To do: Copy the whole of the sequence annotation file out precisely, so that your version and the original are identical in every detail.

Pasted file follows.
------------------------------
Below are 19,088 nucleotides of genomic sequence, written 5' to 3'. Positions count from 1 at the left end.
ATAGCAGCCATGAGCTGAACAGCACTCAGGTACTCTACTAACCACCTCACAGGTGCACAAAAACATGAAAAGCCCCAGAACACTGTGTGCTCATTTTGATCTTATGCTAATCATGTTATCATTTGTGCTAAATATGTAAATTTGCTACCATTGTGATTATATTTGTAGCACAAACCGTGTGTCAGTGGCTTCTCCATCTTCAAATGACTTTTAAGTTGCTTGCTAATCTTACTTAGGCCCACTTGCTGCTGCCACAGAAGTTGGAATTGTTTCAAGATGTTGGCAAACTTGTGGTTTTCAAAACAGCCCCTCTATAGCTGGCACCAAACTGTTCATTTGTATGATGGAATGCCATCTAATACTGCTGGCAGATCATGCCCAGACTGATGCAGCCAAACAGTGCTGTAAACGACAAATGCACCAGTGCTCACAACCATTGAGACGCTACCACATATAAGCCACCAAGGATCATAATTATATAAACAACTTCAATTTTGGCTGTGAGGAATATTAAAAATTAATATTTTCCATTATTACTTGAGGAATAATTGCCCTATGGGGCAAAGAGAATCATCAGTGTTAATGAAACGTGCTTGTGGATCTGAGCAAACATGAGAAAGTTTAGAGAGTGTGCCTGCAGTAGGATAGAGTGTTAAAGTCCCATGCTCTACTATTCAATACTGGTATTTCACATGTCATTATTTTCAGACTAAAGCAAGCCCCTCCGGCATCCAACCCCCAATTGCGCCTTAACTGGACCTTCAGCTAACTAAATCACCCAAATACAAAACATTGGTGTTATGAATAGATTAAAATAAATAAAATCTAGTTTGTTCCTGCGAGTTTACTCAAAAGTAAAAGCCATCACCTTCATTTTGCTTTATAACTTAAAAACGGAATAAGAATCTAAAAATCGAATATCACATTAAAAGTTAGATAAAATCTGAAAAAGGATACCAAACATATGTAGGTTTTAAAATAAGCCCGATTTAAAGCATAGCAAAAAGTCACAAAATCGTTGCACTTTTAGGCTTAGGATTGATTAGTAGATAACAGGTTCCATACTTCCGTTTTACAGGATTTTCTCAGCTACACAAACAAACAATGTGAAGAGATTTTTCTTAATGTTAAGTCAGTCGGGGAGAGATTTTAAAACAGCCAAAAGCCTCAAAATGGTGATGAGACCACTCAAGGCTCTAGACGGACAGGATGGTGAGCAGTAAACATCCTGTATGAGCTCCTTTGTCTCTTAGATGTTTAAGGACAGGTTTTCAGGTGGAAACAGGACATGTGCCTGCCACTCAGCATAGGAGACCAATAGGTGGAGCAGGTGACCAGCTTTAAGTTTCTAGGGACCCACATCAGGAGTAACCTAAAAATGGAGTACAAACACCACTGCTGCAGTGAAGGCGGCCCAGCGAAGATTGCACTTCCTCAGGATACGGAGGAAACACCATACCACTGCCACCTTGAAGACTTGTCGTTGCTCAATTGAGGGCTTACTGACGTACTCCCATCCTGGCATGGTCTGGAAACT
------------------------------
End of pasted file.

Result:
Below are 19,088 nucleotides of genomic sequence, written 5' to 3'. Positions count from 1 at the left end.
ATAGCAGCCATGAGCTGAACAGCACTCAGGTACTCTACTAACCACCTCACAGGTGCACAAAAACATGAAAAGCCCCAGAACACTGTGTGCTCATTTTGATCTTATGCTAATCATGTTATCATTTGTGCTAAATATGTAAATTTGCTACCATTGTGATTATATTTGTAGCACAAACCGTGTGTCAGTGGCTTCTCCATCTTCAAATGACTTTTAAGTTGCTTGCTAATCTTACTTAGGCCCACTTGCTGCTGCCACAGAAGTTGGAATTGTTTCAAGATGTTGGCAAACTTGTGGTTTTCAAAACAGCCCCTCTATAGCTGGCACCAAACTGTTCATTTGTATGATGGAATGCCATCTAATACTGCTGGCAGATCATGCCCAGACTGATGCAGCCAAACAGTGCTGTAAACGACAAATGCACCAGTGCTCACAACCATTGAGACGCTACCACATATAAGCCACCAAGGATCATAATTATATAAACAACTTCAATTTTGGCTGTGAGGAATATTAAAAATTAATATTTTCCATTATTACTTGAGGAATAATTGCCCTATGGGGCAAAGAGAATCATCAGTGTTAATGAAACGTGCTTGTGGATCTGAGCAAACATGAGAAAGTTTAGAGAGTGTGCCTGCAGTAGGATAGAGTGTTAAAGTCCCATGCTCTACTATTCAATACTGGTATTTCACATGTCATTATTTTCAGACTAAAGCAAGCCCCTCCGGCATCCAACCCCCAATTGCGCCTTAACTGGACCTTCAGCTAACTAAATCACCCAAATACAAAACATTGGTGTTATGAATAGATTAAAATAAATAAAATCTAGTTTGTTCCTGCGAGTTTACTCAAAAGTAAAAGCCATCACCTTCATTTTGCTTTATAACTTAAAAACGGAATAAGAATCTAAAAATCGAATATCACATTAAAAGTTAGATAAAATCTGAAAAAGGATACCAAACATATGTAGGTTTTAAAATAAGCCCGATTTAAAGCATAGCAAAAAGTCACAAAATCGTTGCACTTTTAGGCTTAGGATTGATTAGTAGATAACAGGTTCCATACTTCCGTTTTACAGGATTTTCTCAGCTACACAAACAAACAATGTGAAGAGATTTTTCTTAATGTTAAGTCAGTCGGGGAGAGATTTTAAAACAGCCAAAAGCCTCAAAATGGTGATGAGACCACTCAAGGCTCTAGACGGACAGGATGGTGAGCAGTAAACATCCTGTATGAGCTCCTTTGTCTCTTAGATGTTTAAGGACAGGTTTTCAGGTGGAAACAGGACATGTGCCTGCCACTCAGCATAGGAGACCAATAGGTGGAGCAGGTGACCAGCTTTAAGTTTCTAGGGACCCACATCAGGAGTAACCTAAAAATGGAGTACAAACACCACTGCTGCAGTGAAGGCGGCCCAGCGAAGATTGCACTTCCTCAGGATACGGAGGAAACACCATACCACTGCCACCTTGAAGACTTGTCGTTGCTCAATTGAGGGCTTACTGACGTACTCCCATCCTGGCATGGTCTGGAAACT